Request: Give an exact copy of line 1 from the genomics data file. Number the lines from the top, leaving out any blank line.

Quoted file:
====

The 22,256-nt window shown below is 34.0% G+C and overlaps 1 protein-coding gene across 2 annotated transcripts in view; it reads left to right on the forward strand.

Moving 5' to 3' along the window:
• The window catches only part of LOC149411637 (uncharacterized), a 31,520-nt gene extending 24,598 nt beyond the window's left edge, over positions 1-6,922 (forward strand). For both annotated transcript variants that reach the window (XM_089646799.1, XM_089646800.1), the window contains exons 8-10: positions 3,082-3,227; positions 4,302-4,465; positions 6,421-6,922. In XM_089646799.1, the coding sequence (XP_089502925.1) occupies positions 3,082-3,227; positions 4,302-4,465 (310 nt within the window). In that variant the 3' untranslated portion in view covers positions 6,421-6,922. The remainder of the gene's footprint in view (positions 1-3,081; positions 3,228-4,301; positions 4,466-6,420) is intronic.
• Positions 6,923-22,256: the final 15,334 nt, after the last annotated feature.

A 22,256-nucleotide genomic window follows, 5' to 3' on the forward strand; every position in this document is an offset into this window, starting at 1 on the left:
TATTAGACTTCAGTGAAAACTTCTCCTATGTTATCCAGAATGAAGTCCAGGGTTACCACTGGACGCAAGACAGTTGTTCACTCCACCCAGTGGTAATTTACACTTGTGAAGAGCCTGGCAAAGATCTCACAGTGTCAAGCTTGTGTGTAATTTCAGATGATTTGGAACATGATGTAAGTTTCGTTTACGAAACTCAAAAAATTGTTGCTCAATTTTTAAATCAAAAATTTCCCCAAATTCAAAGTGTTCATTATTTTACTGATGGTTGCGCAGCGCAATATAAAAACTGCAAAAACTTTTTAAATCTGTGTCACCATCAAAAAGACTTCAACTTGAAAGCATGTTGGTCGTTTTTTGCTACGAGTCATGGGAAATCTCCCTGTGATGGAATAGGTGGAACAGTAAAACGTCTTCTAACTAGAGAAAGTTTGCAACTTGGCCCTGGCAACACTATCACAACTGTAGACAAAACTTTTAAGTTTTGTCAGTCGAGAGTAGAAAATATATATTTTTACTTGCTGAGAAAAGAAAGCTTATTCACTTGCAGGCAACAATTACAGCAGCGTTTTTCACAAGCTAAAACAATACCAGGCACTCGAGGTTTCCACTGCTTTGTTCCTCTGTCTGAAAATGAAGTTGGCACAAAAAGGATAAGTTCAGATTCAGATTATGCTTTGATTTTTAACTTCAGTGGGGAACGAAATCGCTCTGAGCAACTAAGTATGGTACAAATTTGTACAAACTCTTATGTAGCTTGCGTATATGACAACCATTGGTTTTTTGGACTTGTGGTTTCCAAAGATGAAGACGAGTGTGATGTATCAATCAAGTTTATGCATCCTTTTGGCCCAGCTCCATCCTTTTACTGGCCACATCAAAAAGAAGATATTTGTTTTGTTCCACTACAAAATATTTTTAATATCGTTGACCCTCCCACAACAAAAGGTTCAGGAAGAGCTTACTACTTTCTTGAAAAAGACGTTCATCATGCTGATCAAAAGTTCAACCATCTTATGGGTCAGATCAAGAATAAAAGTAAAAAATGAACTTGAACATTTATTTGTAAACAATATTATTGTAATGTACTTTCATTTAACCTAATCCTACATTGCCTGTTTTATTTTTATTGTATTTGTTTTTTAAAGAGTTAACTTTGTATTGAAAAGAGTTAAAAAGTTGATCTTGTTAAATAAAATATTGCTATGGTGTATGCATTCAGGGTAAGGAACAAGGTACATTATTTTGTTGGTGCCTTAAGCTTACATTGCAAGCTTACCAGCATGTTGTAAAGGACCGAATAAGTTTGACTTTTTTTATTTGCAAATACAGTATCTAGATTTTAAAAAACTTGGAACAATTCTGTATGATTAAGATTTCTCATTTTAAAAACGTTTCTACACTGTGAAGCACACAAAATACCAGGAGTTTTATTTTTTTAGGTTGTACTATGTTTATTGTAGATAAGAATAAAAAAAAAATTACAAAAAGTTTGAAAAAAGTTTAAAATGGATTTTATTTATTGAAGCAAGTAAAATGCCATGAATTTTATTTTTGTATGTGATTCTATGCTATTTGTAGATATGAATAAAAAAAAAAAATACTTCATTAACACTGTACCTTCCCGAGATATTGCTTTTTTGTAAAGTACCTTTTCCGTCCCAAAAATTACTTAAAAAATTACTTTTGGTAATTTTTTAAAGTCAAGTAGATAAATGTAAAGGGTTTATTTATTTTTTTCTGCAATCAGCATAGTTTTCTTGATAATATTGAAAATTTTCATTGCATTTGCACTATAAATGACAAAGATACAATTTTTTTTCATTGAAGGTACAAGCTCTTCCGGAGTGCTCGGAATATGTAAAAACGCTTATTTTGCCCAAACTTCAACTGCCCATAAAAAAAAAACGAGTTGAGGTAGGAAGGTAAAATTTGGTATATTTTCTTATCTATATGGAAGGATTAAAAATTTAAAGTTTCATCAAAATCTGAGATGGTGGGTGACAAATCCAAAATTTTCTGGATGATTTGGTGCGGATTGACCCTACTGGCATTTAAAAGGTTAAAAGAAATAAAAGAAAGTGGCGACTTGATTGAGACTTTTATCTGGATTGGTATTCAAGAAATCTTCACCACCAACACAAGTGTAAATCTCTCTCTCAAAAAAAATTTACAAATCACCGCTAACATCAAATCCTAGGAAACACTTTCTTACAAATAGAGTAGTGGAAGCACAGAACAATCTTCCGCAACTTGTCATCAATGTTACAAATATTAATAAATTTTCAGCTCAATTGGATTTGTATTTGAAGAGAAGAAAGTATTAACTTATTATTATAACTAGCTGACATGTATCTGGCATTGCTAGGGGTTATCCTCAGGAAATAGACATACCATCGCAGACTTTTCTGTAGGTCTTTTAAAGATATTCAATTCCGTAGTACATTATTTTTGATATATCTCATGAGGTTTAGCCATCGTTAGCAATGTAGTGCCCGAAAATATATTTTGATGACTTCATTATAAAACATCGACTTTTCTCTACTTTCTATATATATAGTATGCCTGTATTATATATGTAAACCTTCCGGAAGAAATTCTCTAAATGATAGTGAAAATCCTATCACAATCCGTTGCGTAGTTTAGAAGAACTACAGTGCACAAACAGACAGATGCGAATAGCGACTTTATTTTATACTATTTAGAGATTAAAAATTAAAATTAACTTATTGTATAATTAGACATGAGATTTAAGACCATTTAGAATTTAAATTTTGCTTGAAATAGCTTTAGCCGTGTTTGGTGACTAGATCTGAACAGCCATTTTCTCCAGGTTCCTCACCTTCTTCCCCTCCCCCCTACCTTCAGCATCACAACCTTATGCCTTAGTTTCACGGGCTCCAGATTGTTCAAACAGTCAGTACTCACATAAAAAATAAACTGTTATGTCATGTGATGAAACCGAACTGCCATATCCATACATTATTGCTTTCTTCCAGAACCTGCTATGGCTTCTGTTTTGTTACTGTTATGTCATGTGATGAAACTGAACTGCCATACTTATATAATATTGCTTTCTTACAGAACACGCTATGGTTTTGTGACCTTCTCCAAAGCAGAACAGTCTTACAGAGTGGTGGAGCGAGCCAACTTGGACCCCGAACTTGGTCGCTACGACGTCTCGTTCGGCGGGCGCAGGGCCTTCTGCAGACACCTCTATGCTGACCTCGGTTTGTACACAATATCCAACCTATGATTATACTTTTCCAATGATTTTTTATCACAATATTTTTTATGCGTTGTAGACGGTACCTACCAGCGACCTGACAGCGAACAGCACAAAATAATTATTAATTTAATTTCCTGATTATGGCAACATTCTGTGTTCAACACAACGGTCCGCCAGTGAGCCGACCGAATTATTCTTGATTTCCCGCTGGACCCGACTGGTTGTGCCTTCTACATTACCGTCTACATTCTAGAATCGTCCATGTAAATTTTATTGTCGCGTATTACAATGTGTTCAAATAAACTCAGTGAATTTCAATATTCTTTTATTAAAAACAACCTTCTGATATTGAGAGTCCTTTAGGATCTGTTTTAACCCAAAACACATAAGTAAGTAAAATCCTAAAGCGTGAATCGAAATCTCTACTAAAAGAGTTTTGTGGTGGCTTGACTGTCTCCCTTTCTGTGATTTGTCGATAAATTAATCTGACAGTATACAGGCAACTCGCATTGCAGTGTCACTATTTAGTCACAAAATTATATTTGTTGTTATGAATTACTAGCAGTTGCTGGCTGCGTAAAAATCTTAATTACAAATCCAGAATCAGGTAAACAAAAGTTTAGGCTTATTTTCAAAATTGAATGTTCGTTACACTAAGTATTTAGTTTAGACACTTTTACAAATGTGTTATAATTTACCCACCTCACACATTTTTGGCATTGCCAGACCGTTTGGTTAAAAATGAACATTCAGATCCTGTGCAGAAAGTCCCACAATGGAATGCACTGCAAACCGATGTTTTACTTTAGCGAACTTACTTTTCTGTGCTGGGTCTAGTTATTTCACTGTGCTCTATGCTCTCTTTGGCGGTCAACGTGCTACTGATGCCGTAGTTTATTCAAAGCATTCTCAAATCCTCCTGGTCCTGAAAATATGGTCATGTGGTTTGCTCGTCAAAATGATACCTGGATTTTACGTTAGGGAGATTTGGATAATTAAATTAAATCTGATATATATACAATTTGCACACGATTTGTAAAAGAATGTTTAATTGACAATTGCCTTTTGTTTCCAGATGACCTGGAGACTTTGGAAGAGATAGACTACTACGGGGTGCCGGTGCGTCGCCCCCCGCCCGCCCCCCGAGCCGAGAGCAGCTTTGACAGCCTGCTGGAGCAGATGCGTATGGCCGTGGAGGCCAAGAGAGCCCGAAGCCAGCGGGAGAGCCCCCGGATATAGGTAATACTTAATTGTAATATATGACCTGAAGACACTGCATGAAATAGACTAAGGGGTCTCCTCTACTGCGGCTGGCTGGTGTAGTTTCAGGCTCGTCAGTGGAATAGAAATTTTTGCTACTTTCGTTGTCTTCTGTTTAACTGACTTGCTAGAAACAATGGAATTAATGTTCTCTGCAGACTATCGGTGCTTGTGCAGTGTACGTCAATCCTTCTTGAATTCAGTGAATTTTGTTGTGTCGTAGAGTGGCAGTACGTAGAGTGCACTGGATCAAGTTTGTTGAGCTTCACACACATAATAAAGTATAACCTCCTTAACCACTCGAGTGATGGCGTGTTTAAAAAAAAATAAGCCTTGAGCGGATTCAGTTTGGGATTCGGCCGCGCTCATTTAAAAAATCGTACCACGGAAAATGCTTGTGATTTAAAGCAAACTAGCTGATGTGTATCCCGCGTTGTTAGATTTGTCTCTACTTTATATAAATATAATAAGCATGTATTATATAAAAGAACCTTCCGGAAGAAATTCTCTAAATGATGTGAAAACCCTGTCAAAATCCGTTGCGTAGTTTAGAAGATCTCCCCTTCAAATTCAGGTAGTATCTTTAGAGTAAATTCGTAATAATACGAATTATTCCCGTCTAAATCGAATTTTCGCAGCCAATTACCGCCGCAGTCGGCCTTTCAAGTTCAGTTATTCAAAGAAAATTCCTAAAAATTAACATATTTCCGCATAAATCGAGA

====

The 22,256-nt window shown below is 34.0% G+C and overlaps 1 protein-coding gene across 2 annotated transcripts in view; it reads left to right on the forward strand.